When scientists blocked AMP-activated protein kinase (AMPK) in mice, neurons were protected from the loss of synapses — neuron-to-neuron connection points — that are typical of the early phase of Alzheimer’s disease, according to Scripps researchers.
“These findings open up many new avenues of investigation, including the possibility of developing therapies that target the upstream mechanisms leading to AMPK over-activation in the brain,” said TSRI professor Franck Polleux, who led the study.
His team’s report appears in this week’s edition of the journal Neuron.
Alzheimer’s disease, a fatal neurodegenerative disorder that afflicts more than 25 million people worldwide, has no cure or disease-delaying therapy.
TSRI said its been known for years that patients in the early stages of Alzheimer’s diseases lose synapses in areas of the brain that involve memory, but scientists didn’t know how. Recent studies have shown that AMPK might lead to tangles of the protein tau that are seen in the brains of patients.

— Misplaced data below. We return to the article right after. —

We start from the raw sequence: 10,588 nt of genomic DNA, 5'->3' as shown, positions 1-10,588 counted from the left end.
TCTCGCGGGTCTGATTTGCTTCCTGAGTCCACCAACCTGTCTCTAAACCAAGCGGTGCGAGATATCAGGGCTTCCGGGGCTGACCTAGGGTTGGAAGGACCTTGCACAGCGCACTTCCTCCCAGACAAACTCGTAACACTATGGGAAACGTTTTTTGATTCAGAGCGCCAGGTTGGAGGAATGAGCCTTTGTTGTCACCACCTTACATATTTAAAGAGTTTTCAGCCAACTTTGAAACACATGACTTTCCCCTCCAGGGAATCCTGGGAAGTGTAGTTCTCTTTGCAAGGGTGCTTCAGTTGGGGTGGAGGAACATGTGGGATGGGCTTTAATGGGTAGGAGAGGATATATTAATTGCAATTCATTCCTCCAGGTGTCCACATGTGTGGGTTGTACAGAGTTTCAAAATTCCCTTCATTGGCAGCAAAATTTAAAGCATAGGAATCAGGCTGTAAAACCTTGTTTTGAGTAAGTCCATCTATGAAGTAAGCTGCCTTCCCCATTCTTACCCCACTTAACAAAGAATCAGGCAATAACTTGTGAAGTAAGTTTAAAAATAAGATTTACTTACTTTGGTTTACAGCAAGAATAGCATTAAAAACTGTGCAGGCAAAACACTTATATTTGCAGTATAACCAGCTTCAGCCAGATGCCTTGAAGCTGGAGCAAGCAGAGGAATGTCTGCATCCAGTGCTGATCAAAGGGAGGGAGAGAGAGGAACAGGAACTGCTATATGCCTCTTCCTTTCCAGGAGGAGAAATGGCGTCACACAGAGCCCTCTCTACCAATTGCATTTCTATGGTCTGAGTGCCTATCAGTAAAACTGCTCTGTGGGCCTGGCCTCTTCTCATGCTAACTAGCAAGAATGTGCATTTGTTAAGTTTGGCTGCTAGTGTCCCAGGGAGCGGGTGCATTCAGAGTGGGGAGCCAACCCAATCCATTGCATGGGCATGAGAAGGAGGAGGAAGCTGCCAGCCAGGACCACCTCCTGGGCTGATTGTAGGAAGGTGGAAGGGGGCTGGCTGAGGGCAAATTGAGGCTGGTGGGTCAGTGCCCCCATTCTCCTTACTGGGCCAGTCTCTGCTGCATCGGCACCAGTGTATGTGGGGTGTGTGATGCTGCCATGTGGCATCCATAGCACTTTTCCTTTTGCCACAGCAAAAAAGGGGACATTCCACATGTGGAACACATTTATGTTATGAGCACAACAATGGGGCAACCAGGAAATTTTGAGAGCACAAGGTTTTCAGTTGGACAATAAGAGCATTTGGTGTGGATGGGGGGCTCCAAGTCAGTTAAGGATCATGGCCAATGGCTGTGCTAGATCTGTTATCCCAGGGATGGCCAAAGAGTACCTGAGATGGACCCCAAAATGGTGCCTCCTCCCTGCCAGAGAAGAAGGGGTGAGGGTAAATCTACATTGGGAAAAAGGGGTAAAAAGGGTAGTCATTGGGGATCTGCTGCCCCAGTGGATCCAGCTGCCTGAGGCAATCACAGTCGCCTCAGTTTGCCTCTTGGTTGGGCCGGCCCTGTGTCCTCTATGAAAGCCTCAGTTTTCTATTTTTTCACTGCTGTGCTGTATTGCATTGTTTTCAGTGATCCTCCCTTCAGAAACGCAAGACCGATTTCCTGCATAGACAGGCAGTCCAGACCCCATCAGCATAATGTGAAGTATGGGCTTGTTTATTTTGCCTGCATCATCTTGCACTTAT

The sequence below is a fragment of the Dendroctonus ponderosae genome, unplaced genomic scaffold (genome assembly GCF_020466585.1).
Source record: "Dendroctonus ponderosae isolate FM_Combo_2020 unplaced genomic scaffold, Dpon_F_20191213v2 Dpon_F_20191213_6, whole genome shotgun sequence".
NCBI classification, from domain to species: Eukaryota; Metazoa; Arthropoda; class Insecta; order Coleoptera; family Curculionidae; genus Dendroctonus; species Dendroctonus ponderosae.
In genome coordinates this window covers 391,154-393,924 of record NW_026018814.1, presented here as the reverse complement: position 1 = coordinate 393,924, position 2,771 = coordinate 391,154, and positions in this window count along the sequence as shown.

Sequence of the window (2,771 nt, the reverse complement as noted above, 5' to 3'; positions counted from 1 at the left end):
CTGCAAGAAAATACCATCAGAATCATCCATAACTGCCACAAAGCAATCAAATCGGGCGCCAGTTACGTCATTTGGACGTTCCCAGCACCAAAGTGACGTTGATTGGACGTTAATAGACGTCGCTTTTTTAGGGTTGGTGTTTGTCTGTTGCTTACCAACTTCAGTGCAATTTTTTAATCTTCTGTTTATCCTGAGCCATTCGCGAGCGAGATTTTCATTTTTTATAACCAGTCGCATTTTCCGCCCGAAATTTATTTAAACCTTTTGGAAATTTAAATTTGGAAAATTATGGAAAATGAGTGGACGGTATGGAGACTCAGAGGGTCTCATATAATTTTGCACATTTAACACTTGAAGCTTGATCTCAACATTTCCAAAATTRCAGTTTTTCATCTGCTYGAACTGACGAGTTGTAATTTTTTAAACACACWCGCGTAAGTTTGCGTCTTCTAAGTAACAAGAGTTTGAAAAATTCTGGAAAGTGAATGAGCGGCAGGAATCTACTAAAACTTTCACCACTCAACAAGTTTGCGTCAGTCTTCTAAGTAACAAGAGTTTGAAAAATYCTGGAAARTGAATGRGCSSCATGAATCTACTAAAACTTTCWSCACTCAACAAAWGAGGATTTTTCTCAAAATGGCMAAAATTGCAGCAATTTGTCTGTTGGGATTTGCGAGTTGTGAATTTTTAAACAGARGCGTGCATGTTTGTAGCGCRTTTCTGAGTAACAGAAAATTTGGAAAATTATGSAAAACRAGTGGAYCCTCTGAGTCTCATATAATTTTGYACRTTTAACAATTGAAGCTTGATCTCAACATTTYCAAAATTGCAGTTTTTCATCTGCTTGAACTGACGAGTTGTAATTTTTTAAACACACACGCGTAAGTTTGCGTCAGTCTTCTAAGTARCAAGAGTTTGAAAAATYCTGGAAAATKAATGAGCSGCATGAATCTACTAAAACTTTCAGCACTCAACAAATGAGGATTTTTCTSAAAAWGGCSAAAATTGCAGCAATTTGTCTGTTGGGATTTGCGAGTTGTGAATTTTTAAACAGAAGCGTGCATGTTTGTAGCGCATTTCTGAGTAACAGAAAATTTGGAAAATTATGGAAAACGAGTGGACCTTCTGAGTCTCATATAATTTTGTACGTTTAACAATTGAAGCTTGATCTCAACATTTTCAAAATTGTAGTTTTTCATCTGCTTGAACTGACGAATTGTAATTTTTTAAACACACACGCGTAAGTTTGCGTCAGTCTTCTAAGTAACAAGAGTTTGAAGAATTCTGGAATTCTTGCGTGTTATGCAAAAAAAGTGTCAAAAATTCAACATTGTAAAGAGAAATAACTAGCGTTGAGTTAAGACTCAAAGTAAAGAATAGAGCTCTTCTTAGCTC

The enzyme is also tied to regulation of insulin synthesis and secretion in pancreatic cells, and modulation of hypothalamic functions, according to themedicalbiochemistrypage.org.
Polleux said the discovery not only could impact potential Alzheimer’s treatments, but also suggests a need for further safety studies on an existing drug, metformin, a popular treatment for Type 2 Diabetes. He said metformin causes AMPK over-activation.
TSRI said the scientists are now studying what else the over-activation of the AMPK enzyme causes, and how it might contribute to the progression of Alzheimer’s disease over the long term.